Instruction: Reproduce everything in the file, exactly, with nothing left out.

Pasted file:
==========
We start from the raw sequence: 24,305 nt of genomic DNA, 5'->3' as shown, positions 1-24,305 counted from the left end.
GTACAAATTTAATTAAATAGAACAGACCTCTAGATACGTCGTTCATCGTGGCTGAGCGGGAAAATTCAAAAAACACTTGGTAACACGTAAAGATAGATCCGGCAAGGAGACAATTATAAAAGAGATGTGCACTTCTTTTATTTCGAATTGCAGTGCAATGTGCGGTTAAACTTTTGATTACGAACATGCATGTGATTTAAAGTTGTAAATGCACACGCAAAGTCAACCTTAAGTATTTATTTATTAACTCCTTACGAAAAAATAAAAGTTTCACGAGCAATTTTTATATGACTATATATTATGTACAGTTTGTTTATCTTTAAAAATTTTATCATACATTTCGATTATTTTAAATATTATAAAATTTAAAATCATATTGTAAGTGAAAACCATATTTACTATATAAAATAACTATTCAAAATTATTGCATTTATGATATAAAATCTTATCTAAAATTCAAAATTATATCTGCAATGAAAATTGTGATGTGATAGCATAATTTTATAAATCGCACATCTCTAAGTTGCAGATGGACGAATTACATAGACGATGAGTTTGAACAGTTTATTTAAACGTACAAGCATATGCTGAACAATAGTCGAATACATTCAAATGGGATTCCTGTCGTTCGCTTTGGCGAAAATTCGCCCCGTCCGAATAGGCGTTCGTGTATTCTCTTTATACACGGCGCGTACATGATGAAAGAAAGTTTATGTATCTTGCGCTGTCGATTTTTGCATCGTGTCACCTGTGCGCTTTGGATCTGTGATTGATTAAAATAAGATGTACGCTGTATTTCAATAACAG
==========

We start from the raw sequence: 24,305 nt of genomic DNA, 5'->3' as shown, positions 1-24,305 counted from the left end.
GTACAAATTTAATTAAATAGAACAGACCTCTAGATACGTCGTTCATCGTGGCTGAGCGGGAAAATTCAAAAAACACTTGGTAACACGTAAAGATAGATCCGGCAAGGAGACAATTATAAAAGAGATGTGCACTTCTTTTATTTCGAATTGCAGTGCAATGTGCGGTTAAACTTTTGATTACGAACATGCATGTGATTTAAAGTTGTAAATGCACACGCAAAGTCAACCTTAAGTATTTATTTATTAACTCCTTACGAAAAAATAAAAGTTTCACGAGCAATTTTTATATGACTATATATTATGTACAGTTTGTTTATCTTTAAAAATTTTATCATACATTTCGATTATTTTAAATATTATAAAATTTAAAATCATATTGTAAGTGAAAACCATATTTACTATATAAAATAACTATTCAAAATTATTGCATTTATGATATAAAATCTTATCTAAAATTCAAAATTATATCTGCAATGAAAATTGTGATGTGATAGCATAATTTTATAAATCGCACATCTCTAAGTTGCAGATGGACGAATTACATAGACGATGAGTTTGAACAGTTTATTTAAACGTACAAGCATATGCTGAACAATAGTCGAATACATTCAAATGGGATTCCTGTCGTTCGCTTTGGCGAAAATTCGCCCCGTCCGAATAGGCGTTCGTGTATTCTCTTTATACACGGCGCGTACATGATGAAAGAAAGTTTATGTATCTTGCGCTGTCGATTTTTGCATCGTGTCACCTGTGCGCTTTGGATCTGTGATTGATTAAAATAAGATGTACGCTGTATTTCAATAACAG